In 1993 a physicist called John Baez started posting This Week’s Finds in Mathematical Physics to several usenet newsgroups. The style and regularity of John’s posts very much anticipated the modern blog, even if the web wasn’t yet world-wide, and he is, if we can apply the term retrospectively, still blogging.
Readers of soc.culture.new-zealand in the mid-90s will remember other early efforts along these lines from Russell Brown (still blogging at Public Address) and Brian Harmer. These guys kept many expats up to date on New Zealand news, sport and politics in the days before web browsers could.
My own contribution to early internet culture is that I may have sent John Baez his first piece of spam. I was reading John Baez’s posts on sci.physics early in 1993 when I was a summer student at Industrial Research Ltd, and starting to think about where I would go to do a PhD. These were the days that you applied for graduate studies by writing to Universities via snail mail. Yes, actual hand writing was involved!
I decided to speed things up – I pulled a list of 30-40 email addresses from likely sounding Universities in the USA and Canada from sci.physics, and proceeded to spam them with PhD applications. I was surprised by how many replies I received – in the early 1990s, it was probably still a novelty to get a form email from a prospective graduate student.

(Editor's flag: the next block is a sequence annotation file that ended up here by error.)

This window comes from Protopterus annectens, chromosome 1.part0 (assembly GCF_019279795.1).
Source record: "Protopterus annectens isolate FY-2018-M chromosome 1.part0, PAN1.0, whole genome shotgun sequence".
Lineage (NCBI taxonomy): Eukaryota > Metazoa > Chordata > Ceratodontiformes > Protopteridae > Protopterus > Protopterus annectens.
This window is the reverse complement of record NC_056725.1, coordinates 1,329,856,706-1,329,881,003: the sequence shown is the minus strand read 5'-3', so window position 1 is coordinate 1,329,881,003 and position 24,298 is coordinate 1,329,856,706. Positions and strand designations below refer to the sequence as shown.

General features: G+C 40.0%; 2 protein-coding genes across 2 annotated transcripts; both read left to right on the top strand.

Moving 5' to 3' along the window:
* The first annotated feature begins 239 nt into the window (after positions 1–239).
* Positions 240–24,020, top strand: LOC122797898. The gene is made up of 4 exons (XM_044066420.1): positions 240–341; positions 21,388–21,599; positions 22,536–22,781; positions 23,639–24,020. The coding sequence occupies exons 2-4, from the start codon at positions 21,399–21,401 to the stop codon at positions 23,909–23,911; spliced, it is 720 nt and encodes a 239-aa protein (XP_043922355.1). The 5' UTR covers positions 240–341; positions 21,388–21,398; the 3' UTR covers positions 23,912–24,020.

One person who replied was John Baez, giving me with all sorts of advice about careers in physics. In the end I did my PhD at the University of Alberta in Canada. The person who I had emailed there (who actually turned out to be a grad student) had replied with a small essay on the virtues of the physics department at the U of A. It turned out to be good advice.
In fact, a well directed and personalised email can still be a good way to make contact with a potential PhD supervisor. However there are also now plenty of PhD spammers who email out form letters like I did – these days they probably largely get ignored.